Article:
IMAGINE (Sneha Shrestha) is a Nepali artist who paints mindful mantras in her native language and meshes the aesthetics of Sanskrit scriptures with graffiti influences. Being the first to mesh Nepali Alphabets with American graffiti, she has shown her work in several exhibitions, commissioned works and public walls around the world.
We showed IMAGINE a dozen of AI-generated designs, and she really liked one of them with a red background and blue letters. She used this coloring scheme to write a powerful message; NO HUMAN BEING IS ILLEGAL. This message raises a legitimate point and issue, since the term “illegal immigrant” dehumanises people who are denied the opportunity to obtain authorisation –btw, both IMAGINE (Kathmandu, Nepal) and Pinar (Istanbul, Turkey) are immigrants! This also sets a wonderful example of human-AI collaboration: AI can generate inspiring color schemes, but it takes an artist to come up with a powerful message.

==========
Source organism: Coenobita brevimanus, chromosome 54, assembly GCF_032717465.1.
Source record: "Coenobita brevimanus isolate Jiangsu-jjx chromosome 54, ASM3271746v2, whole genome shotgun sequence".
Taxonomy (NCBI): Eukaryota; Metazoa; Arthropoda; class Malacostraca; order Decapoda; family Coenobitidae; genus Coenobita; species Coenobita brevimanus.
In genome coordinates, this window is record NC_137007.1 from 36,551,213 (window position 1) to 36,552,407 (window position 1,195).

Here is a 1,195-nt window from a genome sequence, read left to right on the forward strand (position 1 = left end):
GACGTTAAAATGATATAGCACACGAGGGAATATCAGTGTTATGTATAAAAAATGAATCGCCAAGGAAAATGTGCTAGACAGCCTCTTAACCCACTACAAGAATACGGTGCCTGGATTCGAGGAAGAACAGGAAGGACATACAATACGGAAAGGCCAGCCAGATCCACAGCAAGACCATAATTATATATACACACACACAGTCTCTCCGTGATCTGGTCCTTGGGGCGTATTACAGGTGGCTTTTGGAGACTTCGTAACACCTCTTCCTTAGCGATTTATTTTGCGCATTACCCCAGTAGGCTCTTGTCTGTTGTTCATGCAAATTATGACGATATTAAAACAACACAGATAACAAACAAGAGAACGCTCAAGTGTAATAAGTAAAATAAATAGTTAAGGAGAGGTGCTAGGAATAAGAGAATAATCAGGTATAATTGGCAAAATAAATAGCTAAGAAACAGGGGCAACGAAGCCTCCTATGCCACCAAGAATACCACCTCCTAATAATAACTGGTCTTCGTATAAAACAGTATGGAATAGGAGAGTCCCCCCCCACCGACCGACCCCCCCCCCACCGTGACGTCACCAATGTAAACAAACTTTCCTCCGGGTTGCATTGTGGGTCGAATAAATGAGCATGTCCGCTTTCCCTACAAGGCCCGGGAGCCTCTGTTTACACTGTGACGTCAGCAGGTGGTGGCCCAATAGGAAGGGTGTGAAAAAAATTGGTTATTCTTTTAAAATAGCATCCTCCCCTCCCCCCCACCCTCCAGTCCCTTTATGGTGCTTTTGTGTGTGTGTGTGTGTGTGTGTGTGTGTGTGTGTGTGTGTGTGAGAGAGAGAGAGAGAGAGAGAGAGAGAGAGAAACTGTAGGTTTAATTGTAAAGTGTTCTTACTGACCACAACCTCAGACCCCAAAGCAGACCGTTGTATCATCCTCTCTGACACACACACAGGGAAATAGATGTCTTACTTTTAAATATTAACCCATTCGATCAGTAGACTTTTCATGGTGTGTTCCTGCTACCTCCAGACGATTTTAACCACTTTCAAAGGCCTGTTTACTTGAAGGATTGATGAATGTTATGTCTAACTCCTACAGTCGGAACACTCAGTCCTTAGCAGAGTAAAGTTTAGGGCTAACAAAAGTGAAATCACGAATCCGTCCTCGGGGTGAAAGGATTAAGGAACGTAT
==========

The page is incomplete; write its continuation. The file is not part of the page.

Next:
What does IMAGINE think about this human-AI collaboration? (This is a transcript from our interview).
When you reach out to me, I was just like ‘yes!’. I didn’t have to think twice about it because I think it is such a cool way to bring art and technology together. And, the machine ‘learning’ from 10,000 graffiti pieces, and creating a bunch of designs… and then I am looking at one of those designs, and then creating a piece here… mind blowing!
Graffiti #2 by SOBEK
SOBEK (Jeremy Harrison) is an illustrator, portraitist and large scale muralist from Boston, and paints graffiti since 1997. His son, a graffiti artist in training, also helped him paint the human-AI collaborated graffiti piece — which makes him the youngest collaborator of our project!
We showed SOBEK a dozen of AI-generated designs, and he picked one of them to paint. He said that he sees ‘ART’ letters in the AI-generated design and going to paint it on the graffiti (while also sneaking ‘AI’ letters within the whole color scheme). He also said that in United States, the graffiti style usually have sharp letters, very direct and bold –but less abstract. But he said that there are artists in Europe where their style is similar to the style AI came-up with where the graffiti is like a jungle and you are trying to find out where the letters are. But SOBEK also added before starting to color the graffiti: “I am waiting to coloring this in. I am just going to be smiling all the time. So many beautiful colors!”